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Johnny collects toys. His collection may contain many toys of many different types: cars, trucks, diggers and many more. He may own more than one piece of the same toy, e.g. four trucks, in which case all the pieces are indistinguishable for him.
Emma asked Johnny how many toys he has. Not wanting to reveal the secret, he answered with a riddle (it is typical for him): If I chose a different set of my toys for each day, I could play for n days. In other words, for every two days there is a type of toy with a different quantity. Here, Johnny considers an empty set of toys as a valid set.
Emma likes neither the answer and nor this riddle, but she is really curious to know how many toys Johnny has. She asked you for help. Can you determine all possibilities of the number of toys that Johnny may have in his collection?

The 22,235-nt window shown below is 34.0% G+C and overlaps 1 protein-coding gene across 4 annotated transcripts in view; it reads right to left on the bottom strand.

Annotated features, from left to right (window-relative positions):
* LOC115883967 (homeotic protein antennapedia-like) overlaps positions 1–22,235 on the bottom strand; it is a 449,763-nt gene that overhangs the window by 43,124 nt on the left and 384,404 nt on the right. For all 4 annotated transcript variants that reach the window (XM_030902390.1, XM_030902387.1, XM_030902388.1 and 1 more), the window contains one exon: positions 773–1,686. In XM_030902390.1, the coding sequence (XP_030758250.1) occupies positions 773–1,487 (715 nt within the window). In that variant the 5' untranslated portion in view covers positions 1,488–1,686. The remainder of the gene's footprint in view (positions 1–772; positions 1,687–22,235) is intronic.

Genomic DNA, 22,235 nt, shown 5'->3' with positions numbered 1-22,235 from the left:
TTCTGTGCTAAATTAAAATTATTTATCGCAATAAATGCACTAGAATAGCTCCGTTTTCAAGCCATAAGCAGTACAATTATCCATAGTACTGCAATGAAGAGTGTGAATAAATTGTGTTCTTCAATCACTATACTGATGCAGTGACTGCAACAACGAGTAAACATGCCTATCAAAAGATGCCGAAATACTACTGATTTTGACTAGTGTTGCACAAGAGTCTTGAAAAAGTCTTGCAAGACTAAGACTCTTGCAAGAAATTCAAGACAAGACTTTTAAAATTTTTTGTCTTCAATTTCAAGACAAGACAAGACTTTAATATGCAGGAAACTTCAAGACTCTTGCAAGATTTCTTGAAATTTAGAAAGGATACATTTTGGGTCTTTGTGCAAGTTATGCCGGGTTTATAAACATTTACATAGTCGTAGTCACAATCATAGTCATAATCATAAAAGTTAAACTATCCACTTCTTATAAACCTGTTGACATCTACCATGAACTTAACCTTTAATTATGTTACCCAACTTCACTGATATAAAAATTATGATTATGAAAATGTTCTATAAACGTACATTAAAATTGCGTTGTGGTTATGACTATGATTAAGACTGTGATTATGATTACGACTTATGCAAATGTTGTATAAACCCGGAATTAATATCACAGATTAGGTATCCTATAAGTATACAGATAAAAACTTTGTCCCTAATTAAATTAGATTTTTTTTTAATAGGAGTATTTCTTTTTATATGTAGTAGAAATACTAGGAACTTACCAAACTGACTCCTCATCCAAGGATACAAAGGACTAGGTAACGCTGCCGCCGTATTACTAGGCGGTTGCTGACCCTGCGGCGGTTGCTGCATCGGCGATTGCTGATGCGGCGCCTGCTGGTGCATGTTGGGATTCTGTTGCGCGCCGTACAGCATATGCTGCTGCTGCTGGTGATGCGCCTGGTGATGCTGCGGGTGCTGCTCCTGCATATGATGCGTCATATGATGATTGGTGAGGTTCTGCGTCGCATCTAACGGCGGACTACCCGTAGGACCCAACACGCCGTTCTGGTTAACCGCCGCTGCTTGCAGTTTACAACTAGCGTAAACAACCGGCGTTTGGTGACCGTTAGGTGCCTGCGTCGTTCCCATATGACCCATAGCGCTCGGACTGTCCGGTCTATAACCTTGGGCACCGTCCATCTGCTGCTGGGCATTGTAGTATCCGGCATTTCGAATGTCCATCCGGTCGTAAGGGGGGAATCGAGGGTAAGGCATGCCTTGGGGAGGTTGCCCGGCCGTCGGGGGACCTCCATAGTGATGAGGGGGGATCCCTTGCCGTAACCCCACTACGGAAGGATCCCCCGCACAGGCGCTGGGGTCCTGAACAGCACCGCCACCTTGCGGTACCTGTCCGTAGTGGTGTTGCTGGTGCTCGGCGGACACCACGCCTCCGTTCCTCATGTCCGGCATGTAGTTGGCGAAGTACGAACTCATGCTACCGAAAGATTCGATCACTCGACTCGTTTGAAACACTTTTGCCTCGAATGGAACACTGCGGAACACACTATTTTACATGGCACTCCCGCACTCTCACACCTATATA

The first (and the only one) line of the standard input contains an integer n (1 ≤ n ≤ 109).
The first line of the standard output should contain one integer r, the number of solutions (that is, the number of possibilities of the number of toys in Johnny’s collection).
The second line should contain a strictly increasing sequence of r integers that represents the numbers of toys that Johnny may have in his collection.
4 4 5 6 11
Johnny could have:
Each of these options guarantees exactly 12 days of fun. For example, if he has eleven trucks, he can choose a set of i − 1 trucks on the i-th day (for i = 1, . . . , 12).
8 6 7 8 10 11 13 18 35
Note that there are two different sets of 10 toys that guarantee 36 days of fun:
Still, only one of them is output.
To get 6 toys in total, Johnny could have one truck, one car, two diggers and two buses.